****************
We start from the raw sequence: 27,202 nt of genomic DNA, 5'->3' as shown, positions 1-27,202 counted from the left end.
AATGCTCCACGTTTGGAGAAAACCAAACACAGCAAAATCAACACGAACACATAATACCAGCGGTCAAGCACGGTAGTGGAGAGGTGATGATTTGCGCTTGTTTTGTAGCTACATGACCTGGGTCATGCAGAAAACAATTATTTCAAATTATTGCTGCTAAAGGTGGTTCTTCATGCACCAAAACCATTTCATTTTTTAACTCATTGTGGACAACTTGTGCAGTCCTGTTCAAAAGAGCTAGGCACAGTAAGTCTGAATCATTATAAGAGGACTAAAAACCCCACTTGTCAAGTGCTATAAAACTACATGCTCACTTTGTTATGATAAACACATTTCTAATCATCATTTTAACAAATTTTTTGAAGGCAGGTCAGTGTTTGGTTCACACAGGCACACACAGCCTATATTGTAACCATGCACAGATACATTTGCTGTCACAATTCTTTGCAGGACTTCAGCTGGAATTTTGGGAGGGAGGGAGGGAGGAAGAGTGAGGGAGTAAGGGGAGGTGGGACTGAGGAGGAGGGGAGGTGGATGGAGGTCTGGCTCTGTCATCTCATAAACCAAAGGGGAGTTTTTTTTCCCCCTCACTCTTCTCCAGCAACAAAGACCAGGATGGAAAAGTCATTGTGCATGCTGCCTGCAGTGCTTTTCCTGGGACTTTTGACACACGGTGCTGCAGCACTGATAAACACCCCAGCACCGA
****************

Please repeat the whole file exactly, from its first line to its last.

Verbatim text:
We start from the raw sequence: 27,202 nt of genomic DNA, 5'->3' as shown, positions 1-27,202 counted from the left end.
AATGCTCCACGTTTGGAGAAAACCAAACACAGCAAAATCAACACGAACACATAATACCAGCGGTCAAGCACGGTAGTGGAGAGGTGATGATTTGCGCTTGTTTTGTAGCTACATGACCTGGGTCATGCAGAAAACAATTATTTCAAATTATTGCTGCTAAAGGTGGTTCTTCATGCACCAAAACCATTTCATTTTTTAACTCATTGTGGACAACTTGTGCAGTCCTGTTCAAAAGAGCTAGGCACAGTAAGTCTGAATCATTATAAGAGGACTAAAAACCCCACTTGTCAAGTGCTATAAAACTACATGCTCACTTTGTTATGATAAACACATTTCTAATCATCATTTTAACAAATTTTTTGAAGGCAGGTCAGTGTTTGGTTCACACAGGCACACACAGCCTATATTGTAACCATGCACAGATACATTTGCTGTCACAATTCTTTGCAGGACTTCAGCTGGAATTTTGGGAGGGAGGGAGGGAGGAAGAGTGAGGGAGTAAGGGGAGGTGGGACTGAGGAGGAGGGGAGGTGGATGGAGGTCTGGCTCTGTCATCTCATAAACCAAAGGGGAGTTTTTTTTCCCCCTCACTCTTCTCCAGCAACAAAGACCAGGATGGAAAAGTCATTGTGCATGCTGCCTGCAGTGCTTTTCCTGGGACTTTTGACACACGGTGCTGCAGCACTGATAAACACCCCAGCACCGA